Album Review: Free Nationals - Free Nationals

Album Review: Free Nationals - Free Nationals
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Silk threads and gold ropes. That’s the vibe on the Free Nationals’ highly-anticipated debut album. The self-titled project was released on December 13, 2019, after last year’s hints of an album release - and it's well worth the wait.

The group is well-known for being the supporting band for Anderson Paak. Stepping into the light, the foursome has laid down 13 groove-riddled tracks that feel like summertime in L.A. Enlisting features from the late Mac Miller, Kali Uchis, Chronnix, J.I.D, Syd, T.I, and many more, the feature-heavy composition puts the group’s undeniable musicianship on display.  


The album is nostalgic, reviving sounds reminiscent of 70’s soul like Bootsy Collins, Al Green & Stevie Wonder. Guitarist, Jose Rios is a standout on the album, laying down soulful guitar riffs on each track. Velvet chord progressions melt into Daniel Caesar’s seductive voice on “Beauty & Essex”, a song dedicated to baby-making. The “Apartments” instrumental follows suit, complimenting Benny Sing’s timeless voice. Benny sounds like he just came out of a 70’s time machine. Summertime in LA wouldn’t be right without sticky weed and bass. “On Sight” is a hazy and hypnotizing cut with a verse from Atlanta-native, J.I.D and a smooth hook from Kadhja Bonet. The cocaine-laced “The Rivington”, is West Coast street rap draped over neo-soul production. Free Nationals feels and sounds like the foundation of an early Anderson Paak cut and what would it be without a feature from the man himself. Paak’s raspy voice sounds like satin on “Gidget”, a song committed to getting your boo back. The production on the album is quite amazing, to say the least, but the group’s ability to perfectly pair features shouldn’t go unnoticed. Rap veteran, T.I, is in his bag on the rock-influenced “Cut Me a Break”. The high energy song is experimentation at its finest, allowing T.I’s versatility to shine through. “Time” brings together Mac Miller and Kali Uchis to bare their souls over heartbreak. It’s not often that a feature-heavy project does such a damn good job at bringing a diverse group of artists together and pulling it off.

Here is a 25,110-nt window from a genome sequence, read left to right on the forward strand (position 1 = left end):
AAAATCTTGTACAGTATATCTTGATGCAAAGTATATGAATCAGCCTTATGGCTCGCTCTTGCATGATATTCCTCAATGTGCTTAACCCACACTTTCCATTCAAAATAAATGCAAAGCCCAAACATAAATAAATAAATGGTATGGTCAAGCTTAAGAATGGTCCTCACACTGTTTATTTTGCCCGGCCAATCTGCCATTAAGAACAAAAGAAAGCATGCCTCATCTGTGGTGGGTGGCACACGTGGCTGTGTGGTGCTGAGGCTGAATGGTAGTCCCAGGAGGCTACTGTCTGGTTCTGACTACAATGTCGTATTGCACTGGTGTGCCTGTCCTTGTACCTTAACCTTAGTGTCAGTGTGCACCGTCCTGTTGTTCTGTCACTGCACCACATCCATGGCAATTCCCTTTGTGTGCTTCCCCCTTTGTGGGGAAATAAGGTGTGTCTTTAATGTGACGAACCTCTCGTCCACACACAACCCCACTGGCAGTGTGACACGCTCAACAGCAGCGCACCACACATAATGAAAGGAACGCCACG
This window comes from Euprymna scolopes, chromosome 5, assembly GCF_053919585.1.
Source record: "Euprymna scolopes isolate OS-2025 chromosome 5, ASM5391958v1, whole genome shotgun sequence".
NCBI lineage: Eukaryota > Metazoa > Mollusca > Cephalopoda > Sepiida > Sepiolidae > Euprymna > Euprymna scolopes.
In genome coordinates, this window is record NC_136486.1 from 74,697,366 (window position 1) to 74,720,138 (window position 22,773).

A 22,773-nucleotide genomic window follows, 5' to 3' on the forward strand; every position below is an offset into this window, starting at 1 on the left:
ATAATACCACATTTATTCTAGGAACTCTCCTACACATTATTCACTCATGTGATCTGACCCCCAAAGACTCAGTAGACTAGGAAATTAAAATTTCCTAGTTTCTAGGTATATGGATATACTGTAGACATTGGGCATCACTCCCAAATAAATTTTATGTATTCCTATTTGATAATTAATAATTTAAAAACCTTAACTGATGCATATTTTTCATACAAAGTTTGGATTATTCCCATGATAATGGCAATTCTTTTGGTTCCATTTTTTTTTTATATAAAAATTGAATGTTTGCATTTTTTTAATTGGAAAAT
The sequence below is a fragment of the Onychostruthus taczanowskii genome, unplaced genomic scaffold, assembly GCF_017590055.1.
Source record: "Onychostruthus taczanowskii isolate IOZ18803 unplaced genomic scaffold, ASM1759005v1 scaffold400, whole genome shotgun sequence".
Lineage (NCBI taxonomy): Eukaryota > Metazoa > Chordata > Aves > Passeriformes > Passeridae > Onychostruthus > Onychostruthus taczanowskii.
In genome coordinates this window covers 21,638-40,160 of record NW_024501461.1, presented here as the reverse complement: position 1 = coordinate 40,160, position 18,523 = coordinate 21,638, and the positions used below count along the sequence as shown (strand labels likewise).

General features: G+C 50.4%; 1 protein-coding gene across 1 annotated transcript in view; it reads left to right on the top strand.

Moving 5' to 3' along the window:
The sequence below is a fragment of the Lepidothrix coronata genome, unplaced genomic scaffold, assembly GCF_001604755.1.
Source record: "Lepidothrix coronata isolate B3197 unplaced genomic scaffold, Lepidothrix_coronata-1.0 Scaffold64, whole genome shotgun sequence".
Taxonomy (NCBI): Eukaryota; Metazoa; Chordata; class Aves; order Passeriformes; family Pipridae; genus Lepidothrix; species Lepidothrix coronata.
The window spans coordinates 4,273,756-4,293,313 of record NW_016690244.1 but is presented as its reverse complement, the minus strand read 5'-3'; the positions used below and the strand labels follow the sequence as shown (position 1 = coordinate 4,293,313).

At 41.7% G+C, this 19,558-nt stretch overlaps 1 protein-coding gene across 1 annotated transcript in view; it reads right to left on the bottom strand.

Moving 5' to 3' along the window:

For a first album, one thing is certain, the group’s skill is unmatched. Staying true to the original sounds of funk and soul, the Free Nationals have composed a debut album that perfectly pays homage to some of our great musical pioneers. Job well done.

Electro Soul · Groovy · Hip-Hop · Main Stage · R&B


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